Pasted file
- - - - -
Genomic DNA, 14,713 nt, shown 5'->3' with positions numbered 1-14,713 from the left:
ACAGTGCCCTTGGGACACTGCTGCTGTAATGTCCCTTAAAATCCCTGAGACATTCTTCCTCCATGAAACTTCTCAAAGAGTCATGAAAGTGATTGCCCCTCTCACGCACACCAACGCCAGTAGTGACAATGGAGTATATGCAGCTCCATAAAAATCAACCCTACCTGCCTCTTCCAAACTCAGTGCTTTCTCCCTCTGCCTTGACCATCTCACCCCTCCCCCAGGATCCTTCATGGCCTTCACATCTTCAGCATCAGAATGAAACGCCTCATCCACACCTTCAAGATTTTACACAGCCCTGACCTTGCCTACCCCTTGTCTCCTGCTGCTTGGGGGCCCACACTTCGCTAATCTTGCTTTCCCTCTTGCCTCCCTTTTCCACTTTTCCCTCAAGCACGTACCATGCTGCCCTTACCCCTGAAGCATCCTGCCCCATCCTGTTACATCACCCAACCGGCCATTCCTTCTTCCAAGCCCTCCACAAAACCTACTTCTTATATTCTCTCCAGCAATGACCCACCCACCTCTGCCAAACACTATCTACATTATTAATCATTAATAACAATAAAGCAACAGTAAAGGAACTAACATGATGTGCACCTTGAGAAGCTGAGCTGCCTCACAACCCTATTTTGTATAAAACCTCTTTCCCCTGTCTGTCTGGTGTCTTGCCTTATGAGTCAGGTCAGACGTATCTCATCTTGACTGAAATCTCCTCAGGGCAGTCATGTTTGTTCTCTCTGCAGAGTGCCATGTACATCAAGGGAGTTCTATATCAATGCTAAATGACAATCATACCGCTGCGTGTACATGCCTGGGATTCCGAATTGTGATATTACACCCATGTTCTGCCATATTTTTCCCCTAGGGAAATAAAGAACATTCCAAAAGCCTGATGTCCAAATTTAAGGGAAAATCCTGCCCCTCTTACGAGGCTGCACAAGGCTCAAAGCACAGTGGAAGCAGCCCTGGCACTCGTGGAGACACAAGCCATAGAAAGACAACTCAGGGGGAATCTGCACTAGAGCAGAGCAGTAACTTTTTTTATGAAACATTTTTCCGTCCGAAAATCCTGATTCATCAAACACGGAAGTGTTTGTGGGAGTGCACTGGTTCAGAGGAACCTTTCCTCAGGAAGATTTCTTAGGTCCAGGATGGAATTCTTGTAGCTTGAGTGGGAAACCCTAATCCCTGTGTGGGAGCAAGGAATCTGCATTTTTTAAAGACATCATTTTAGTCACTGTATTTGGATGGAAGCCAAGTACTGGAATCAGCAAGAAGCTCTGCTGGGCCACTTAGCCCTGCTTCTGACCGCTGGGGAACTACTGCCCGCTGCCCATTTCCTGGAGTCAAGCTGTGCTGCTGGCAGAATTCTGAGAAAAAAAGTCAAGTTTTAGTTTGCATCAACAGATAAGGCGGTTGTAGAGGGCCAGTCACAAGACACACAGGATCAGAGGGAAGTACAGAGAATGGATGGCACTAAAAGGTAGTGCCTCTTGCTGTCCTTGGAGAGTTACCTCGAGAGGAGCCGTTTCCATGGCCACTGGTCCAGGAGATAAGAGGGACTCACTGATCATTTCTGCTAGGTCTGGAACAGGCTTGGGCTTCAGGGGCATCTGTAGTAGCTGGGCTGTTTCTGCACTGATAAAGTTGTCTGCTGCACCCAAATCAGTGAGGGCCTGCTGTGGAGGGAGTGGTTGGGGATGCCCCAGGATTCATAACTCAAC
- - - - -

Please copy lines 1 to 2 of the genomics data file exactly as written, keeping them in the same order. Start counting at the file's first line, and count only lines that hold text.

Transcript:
Genomic DNA, 14,713 nt, shown 5'->3' with positions numbered 1-14,713 from the left:
ACAGTGCCCTTGGGACACTGCTGCTGTAATGTCCCTTAAAATCCCTGAGACATTCTTCCTCCATGAAACTTCTCAAAGAGTCATGAAAGTGATTGCCCCTCTCACGCACACCAACGCCAGTAGTGACAATGGAGTATATGCAGCTCCATAAAAATCAACCCTACCTGCCTCTTCCAAACTCAGTGCTTTCTCCCTCTGCCTTGACCATCTCACCCCTCCCCCAGGATCCTTCATGGCCTTCACATCTTCAGCATCAGAATGAAACGCCTCATCCACACCTTCAAGATTTTACACAGCCCTGACCTTGCCTACCCCTTGTCTCCTGCTGCTTGGGGGCCCACACTTCGCTAATCTTGCTTTCCCTCTTGCCTCCCTTTTCCACTTTTCCCTCAAGCACGTACCATGCTGCCCTTACCCCTGAAGCATCCTGCCCCATCCTGTTACATCACCCAACCGGCCATTCCTTCTTCCAAGCCCTCCACAAAACCTACTTCTTATATTCTCTCCAGCAATGACCCACCCACCTCTGCCAAACACTATCTACATTATTAATCATTAATAACAATAAAGCAACAGTAAAGGAACTAACATGATGTGCACCTTGAGAAGCTGAGCTGCCTCACAACCCTATTTTGTATAAAACCTCTTTCCCCTGTCTGTCTGGTGTCTTGCCTTATGAGTCAGGTCAGACGTATCTCATCTTGACTGAAATCTCCTCAGGGCAGTCATGTTTGTTCTCTCTGCAGAGTGCCATGTACATCAAGGGAGTTCTATATCAATGCTAAATGACAATCATACCGCTGCGTGTACATGCCTGGGATTCCGAATTGTGATATTACACCCATGTTCTGCCATATTTTTCCCCTAGGGAAATAAAGAACATTCCAAAAGCCTGATGTCCAAATTTAAGGGAAAATCCTGCCCCTCTTACGAGGCTGCACAAGGCTCAAAGCACAGTGGAAGCAGCCCTGGCACTCGTGGAGACACAAGCCATAGAAAGACAACTCAGGGGGAATCTGCACTAGAGCAGAGCAGTAACTTTTTTTATGAAACATTTTTCCGTCCGAAAATCCTGATTCATCAAACACGGAAGTGTTTGTGGGAGTGCACTGGTTCAGAGGAACCTTTCCTCAGGAAGATTTCTTAGGTCCAGGATGGAATTCTTGTAGCTTGAGTGGGAAACCCTAATCCCTGTGTGGGAGCAAGGAATCTGCATTTTTTAAAGACATCATTTTAGTCACTGTATTTGGATGGAAGCCAAGTACTGGAATCAGCAAGAAGCTCTGCTGGGCCACTTAGCCCTGCTTCTGACCGCTGGGGAACTACTGCCCGCTGCCCATTTCCTGGAGTCAAGCTGTGCTGCTGGCAGAATTCTGAGAAAAAAAGTCAAGTTTTAGTTTGCATCAACAGATAAGGCGGTTGTAGAGGGCCAGTCACAAGACACACAGGATCAGAGGGAAGTACAGAGAATGGATGGCACTAAAAGGTAGTGCCTCTTGCTGTCCTTGGAGAGTTACCTCGAGAGGAGCCGTTTCCATGGCCACTGGTCCAGGAGATAAGAGGGACTCACTGATCATTTCTGCTAGGTCTGGAACAGGCTTGGGCTTCAGGGGCATCTGTAGTAGCTGGGCTGTTTCTGCACTGATAAAGTTGTCTGCTGCACCCAAATCAGTGAGGGCCTGCTGTGGAGGGAGTGGTTGGGGATGCCCCAGGATTCATAACTCAAC